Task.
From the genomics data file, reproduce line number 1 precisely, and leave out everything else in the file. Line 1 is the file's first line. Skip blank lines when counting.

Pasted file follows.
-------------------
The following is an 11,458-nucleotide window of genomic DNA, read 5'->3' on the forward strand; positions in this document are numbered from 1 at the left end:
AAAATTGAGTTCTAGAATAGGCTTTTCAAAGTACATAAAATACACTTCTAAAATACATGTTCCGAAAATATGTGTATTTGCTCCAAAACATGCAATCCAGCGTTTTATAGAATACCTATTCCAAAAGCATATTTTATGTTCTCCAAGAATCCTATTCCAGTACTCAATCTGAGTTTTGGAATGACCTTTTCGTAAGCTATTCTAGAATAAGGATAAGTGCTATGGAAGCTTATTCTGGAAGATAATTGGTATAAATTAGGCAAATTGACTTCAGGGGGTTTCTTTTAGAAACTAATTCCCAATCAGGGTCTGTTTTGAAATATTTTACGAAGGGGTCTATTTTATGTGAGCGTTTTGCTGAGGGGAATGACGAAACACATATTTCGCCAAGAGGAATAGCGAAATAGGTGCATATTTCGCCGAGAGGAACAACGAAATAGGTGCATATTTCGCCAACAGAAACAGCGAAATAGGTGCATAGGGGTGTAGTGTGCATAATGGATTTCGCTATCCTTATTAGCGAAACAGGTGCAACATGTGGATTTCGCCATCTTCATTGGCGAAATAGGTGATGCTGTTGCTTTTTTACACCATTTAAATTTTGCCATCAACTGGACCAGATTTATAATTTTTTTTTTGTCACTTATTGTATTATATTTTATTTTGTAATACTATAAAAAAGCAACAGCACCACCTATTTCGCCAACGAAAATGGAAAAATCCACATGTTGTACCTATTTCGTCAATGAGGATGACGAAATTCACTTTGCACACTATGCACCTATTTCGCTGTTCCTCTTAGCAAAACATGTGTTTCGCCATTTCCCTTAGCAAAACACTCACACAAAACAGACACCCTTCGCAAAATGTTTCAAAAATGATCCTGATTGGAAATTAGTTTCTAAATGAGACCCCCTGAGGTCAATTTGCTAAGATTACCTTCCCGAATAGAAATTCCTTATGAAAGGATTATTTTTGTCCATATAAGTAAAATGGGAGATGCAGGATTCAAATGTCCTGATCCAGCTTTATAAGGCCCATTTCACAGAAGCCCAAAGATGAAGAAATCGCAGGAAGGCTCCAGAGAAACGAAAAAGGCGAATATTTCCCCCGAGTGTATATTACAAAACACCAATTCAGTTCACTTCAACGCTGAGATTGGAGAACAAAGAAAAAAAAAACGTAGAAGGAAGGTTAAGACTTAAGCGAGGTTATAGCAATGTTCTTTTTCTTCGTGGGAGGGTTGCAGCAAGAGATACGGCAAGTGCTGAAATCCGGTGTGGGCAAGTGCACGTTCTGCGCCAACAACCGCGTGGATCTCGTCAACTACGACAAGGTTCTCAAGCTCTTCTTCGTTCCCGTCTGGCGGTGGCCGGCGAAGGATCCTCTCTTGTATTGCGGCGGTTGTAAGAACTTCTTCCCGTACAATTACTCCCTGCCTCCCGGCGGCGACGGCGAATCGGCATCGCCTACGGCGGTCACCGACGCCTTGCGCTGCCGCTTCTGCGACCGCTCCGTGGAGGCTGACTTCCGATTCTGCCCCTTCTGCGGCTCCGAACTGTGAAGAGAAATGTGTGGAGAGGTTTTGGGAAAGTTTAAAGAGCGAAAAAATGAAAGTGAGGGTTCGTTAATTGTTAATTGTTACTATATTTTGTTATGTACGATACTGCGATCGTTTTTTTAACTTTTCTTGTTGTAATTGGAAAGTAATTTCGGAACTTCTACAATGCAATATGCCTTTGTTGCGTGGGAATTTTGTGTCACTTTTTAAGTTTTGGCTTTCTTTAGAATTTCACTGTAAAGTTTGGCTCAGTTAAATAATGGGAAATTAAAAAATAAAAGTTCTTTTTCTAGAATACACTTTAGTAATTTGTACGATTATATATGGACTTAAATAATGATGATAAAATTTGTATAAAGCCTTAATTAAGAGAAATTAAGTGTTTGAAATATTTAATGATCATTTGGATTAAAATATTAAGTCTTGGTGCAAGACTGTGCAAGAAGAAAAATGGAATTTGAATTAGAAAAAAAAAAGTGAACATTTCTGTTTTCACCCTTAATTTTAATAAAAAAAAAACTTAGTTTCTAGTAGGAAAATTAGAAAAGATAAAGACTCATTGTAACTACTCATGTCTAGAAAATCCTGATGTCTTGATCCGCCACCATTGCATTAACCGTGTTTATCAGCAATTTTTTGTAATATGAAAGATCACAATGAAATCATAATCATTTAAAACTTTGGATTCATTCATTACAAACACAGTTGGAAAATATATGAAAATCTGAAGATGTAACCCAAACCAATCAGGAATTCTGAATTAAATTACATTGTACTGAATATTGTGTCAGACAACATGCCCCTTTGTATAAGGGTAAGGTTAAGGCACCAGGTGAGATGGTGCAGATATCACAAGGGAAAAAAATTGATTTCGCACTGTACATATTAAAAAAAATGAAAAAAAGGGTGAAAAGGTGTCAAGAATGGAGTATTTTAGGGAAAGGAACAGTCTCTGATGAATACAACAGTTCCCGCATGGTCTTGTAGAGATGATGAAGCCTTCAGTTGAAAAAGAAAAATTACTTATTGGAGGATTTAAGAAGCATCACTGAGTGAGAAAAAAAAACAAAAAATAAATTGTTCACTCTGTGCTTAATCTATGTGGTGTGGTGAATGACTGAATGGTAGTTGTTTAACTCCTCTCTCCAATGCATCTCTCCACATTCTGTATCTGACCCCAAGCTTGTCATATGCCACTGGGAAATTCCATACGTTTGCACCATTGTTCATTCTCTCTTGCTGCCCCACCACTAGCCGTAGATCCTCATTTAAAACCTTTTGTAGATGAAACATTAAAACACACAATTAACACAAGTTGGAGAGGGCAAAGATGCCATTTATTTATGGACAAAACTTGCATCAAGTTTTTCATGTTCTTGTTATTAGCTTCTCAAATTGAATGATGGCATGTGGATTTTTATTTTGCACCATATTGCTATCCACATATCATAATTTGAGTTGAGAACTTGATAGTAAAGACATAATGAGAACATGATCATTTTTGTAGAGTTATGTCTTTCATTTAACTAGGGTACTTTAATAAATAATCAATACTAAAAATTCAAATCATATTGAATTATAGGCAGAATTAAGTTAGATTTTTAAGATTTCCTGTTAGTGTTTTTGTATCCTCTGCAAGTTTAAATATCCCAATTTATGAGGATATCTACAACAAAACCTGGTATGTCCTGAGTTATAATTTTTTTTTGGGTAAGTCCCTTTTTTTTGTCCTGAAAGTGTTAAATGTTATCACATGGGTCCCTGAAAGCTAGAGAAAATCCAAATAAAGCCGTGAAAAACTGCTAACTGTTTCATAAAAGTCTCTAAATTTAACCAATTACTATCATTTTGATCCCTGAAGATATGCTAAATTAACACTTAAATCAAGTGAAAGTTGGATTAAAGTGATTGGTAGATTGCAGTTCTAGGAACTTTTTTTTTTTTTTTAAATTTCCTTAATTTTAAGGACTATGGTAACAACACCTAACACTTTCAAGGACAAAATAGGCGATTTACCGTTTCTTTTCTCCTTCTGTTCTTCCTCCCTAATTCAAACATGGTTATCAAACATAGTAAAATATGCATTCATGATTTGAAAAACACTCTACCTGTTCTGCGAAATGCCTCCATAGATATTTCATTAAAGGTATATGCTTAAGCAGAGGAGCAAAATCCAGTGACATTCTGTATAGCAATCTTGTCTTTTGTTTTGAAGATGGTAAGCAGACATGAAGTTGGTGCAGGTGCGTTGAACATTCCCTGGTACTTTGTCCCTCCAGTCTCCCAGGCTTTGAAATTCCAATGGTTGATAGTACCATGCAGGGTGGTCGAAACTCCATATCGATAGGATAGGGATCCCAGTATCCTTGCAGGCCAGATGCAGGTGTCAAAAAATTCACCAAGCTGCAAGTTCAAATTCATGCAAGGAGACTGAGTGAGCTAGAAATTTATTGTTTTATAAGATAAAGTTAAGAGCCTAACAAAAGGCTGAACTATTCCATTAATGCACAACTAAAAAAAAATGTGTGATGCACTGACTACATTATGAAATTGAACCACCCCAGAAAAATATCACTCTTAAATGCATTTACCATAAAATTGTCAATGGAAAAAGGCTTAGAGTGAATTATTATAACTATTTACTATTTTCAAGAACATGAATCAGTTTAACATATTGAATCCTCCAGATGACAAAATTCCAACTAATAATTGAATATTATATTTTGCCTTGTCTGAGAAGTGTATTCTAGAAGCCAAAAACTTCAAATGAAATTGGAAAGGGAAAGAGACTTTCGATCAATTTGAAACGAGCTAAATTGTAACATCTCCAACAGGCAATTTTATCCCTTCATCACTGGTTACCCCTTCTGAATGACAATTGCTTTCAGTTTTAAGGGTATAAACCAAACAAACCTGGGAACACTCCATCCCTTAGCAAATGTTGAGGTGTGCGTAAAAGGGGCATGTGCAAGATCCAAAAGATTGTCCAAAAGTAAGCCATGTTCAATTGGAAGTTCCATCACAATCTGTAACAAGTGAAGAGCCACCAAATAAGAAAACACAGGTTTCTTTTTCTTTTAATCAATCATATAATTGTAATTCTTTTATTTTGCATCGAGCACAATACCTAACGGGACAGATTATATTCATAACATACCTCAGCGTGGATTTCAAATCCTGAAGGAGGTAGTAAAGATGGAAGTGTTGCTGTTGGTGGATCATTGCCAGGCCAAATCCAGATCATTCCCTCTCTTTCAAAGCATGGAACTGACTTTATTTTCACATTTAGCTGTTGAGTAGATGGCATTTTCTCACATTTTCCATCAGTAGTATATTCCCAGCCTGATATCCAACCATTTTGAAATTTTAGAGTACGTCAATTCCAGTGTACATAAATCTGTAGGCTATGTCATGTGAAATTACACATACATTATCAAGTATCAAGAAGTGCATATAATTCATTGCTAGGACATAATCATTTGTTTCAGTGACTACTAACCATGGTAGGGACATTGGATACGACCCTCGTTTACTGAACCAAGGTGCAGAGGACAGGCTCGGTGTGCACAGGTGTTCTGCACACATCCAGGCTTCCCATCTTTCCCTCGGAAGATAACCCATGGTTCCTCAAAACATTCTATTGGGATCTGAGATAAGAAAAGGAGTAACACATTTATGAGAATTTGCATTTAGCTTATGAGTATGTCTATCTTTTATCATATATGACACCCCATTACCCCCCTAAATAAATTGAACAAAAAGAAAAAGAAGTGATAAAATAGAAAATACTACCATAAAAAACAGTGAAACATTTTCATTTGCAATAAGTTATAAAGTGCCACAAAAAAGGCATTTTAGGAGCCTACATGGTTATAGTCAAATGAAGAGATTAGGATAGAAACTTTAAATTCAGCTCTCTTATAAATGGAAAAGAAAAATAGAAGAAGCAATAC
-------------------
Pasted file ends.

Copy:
The following is an 11,458-nucleotide window of genomic DNA, read 5'->3' on the forward strand; positions in this document are numbered from 1 at the left end: